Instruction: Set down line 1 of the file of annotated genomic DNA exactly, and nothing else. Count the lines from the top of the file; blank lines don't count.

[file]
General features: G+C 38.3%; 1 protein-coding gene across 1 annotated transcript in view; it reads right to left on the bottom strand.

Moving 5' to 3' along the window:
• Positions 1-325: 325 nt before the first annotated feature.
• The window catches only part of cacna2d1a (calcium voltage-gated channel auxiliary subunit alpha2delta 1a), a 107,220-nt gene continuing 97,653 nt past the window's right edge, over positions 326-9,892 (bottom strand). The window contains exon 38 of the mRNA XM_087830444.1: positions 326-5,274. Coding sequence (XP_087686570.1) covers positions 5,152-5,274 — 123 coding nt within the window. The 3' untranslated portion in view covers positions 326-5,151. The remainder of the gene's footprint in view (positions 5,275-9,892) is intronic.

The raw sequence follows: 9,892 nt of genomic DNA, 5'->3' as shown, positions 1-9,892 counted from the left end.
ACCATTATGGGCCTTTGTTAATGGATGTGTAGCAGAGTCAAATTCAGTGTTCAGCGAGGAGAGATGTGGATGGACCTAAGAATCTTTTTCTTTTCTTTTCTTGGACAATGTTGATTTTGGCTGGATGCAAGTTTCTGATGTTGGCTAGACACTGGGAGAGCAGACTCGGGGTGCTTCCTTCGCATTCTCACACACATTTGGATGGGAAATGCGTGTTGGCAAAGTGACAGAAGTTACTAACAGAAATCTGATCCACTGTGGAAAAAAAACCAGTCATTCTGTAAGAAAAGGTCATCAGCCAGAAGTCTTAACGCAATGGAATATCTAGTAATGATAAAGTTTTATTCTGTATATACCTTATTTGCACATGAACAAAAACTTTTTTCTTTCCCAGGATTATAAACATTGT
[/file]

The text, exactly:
General features: G+C 38.3%; 1 protein-coding gene across 1 annotated transcript in view; it reads right to left on the bottom strand.